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AMDGPU-PRO vs. NVIDIA OpenCL Performance With ArrayFire Using 18 GPUs

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  • #11
    devius A few of things. We're trying to estimate GPU performance through Arrayfire. While arrayfire is a fairly solid library, building ontop of the most optimized libraries itself (clMagma, cuBlas on the CUDA backend), we're going to see results like Cholesky_f64 occasionally. Here's a few factors I think are at play:
    • The 780 Ti looks to be a reskinned slightly updated Geforce Titan (Kepler) - The Kepler Titan was a card famous still today (in academic circles) as one of the few good cards for FP64 and was released Feb 2013. Since kepler, f64 performance has basically did nothing but go down by strategic choices/design with the exception of Pascal Teslas.
    • The 780 Ti actually has 336 MB/s memory bandwidth vs the 320 MB/s in the 1080, it's possible there are compute unit disparities leaning towards the 780 Ti as well.
    • Kepler was the first superscalar series but perhaps vectorized implementations performed a bit better (need to confirm clMagma takes such code paths), I've heard this before a couple of times.
    • The next - the 780 Ti's febuary 2013 date is close to the last update of clMagma. Basically there could be a tuning problem in that they didn't take advantage some changes, like thread-block size changes or something else that lead to underutilization of the 1080.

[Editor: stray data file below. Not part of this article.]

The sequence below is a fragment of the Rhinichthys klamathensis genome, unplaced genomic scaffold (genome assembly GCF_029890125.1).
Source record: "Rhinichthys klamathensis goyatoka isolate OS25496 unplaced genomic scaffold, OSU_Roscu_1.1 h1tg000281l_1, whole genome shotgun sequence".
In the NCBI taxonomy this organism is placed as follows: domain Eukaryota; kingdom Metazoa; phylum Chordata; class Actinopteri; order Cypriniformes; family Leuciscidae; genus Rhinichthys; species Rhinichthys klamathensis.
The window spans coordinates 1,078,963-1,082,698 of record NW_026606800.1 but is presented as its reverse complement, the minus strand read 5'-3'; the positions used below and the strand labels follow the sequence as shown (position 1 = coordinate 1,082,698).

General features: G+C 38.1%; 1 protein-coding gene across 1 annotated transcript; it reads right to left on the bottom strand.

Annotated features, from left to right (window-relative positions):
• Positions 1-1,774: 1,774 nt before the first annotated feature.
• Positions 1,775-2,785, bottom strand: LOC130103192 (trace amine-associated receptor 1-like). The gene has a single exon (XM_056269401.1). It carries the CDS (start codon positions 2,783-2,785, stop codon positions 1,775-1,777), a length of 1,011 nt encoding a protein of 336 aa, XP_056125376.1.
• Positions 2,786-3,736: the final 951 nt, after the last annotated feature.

• And wrt AMD's placement - I suspect clMagma supported AMD gpus but has an inherent tuning bias to NVidia cards, this problem runs deep in academic code and linear algebra since it is closely related- although the datedness of clMagma again applies to these cards - OTOH they did quite well on Cholesky_f32 which suggests maybe AMD just sucked hard at fp64. They've been known too since Terrascale VLIW generations (basically anything GCN or after).
    I suspect on a CUDA benchmark of the nvidia cards and comparing them to Nvidia (and perhaps AMD) openCL, we may see things lean more towards NVidia because cuBLAS is a very frequently tuned optimized libray/money maker, but if it doesn't this means it's hardware manifesting the behavior, not software.

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    • #12
      nevion
      1) The GFOR Sum numbers for AMD GPUs seem way off. There has to be something wrong with the benchmark suite.

      2) OpenCL backend uses a heavily modified version of clMagma while CUDA backend uses cuSolver library to implement Dense Linear Algebra functions.